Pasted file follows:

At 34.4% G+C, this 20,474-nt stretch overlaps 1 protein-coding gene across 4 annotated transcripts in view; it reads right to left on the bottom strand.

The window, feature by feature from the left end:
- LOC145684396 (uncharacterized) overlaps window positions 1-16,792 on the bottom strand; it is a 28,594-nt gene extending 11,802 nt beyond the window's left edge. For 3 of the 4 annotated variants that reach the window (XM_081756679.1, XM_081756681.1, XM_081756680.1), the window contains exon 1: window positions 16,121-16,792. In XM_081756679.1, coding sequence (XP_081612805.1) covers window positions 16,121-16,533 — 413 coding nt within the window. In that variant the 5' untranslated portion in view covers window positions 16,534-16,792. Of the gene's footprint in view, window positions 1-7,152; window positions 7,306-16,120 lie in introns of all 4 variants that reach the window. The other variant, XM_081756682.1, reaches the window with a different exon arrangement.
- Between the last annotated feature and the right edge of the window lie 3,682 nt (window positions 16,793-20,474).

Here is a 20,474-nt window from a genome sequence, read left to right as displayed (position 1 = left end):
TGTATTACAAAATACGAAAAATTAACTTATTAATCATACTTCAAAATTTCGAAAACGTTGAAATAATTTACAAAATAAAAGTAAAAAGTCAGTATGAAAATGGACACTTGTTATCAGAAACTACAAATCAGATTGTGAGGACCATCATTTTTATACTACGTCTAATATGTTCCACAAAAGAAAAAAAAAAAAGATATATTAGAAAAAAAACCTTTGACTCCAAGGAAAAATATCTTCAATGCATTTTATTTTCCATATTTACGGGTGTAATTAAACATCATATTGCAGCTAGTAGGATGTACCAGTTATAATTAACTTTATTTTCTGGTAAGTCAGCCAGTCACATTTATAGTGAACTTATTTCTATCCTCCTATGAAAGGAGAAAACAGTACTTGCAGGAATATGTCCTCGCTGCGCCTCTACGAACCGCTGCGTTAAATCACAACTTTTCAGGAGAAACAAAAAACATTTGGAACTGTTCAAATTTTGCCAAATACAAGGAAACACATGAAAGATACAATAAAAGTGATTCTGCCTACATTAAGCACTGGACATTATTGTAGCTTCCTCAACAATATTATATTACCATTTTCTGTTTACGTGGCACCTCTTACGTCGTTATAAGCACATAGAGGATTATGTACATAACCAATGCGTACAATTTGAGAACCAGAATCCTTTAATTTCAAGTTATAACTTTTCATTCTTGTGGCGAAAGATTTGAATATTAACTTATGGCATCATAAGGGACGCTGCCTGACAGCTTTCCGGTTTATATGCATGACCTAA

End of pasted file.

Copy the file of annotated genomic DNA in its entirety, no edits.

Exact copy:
At 34.4% G+C, this 20,474-nt stretch overlaps 1 protein-coding gene across 4 annotated transcripts in view; it reads right to left on the bottom strand.

The window, feature by feature from the left end:
- LOC145684396 (uncharacterized) overlaps window positions 1-16,792 on the bottom strand; it is a 28,594-nt gene extending 11,802 nt beyond the window's left edge. For 3 of the 4 annotated variants that reach the window (XM_081756679.1, XM_081756681.1, XM_081756680.1), the window contains exon 1: window positions 16,121-16,792. In XM_081756679.1, coding sequence (XP_081612805.1) covers window positions 16,121-16,533 — 413 coding nt within the window. In that variant the 5' untranslated portion in view covers window positions 16,534-16,792. Of the gene's footprint in view, window positions 1-7,152; window positions 7,306-16,120 lie in introns of all 4 variants that reach the window. The other variant, XM_081756682.1, reaches the window with a different exon arrangement.
- Between the last annotated feature and the right edge of the window lie 3,682 nt (window positions 16,793-20,474).

Here is a 20,474-nt window from a genome sequence, read left to right as displayed (position 1 = left end):
TGTATTACAAAATACGAAAAATTAACTTATTAATCATACTTCAAAATTTCGAAAACGTTGAAATAATTTACAAAATAAAAGTAAAAAGTCAGTATGAAAATGGACACTTGTTATCAGAAACTACAAATCAGATTGTGAGGACCATCATTTTTATACTACGTCTAATATGTTCCACAAAAGAAAAAAAAAAAAGATATATTAGAAAAAAAACCTTTGACTCCAAGGAAAAATATCTTCAATGCATTTTATTTTCCATATTTACGGGTGTAATTAAACATCATATTGCAGCTAGTAGGATGTACCAGTTATAATTAACTTTATTTTCTGGTAAGTCAGCCAGTCACATTTATAGTGAACTTATTTCTATCCTCCTATGAAAGGAGAAAACAGTACTTGCAGGAATATGTCCTCGCTGCGCCTCTACGAACCGCTGCGTTAAATCACAACTTTTCAGGAGAAACAAAAAACATTTGGAACTGTTCAAATTTTGCCAAATACAAGGAAACACATGAAAGATACAATAAAAGTGATTCTGCCTACATTAAGCACTGGACATTATTGTAGCTTCCTCAACAATATTATATTACCATTTTCTGTTTACGTGGCACCTCTTACGTCGTTATAAGCACATAGAGGATTATGTACATAACCAATGCGTACAATTTGAGAACCAGAATCCTTTAATTTCAAGTTATAACTTTTCATTCTTGTGGCGAAAGATTTGAATATTAACTTATGGCATCATAAGGGACGCTGCCTGACAGCTTTCCGGTTTATATGCATGACCTAA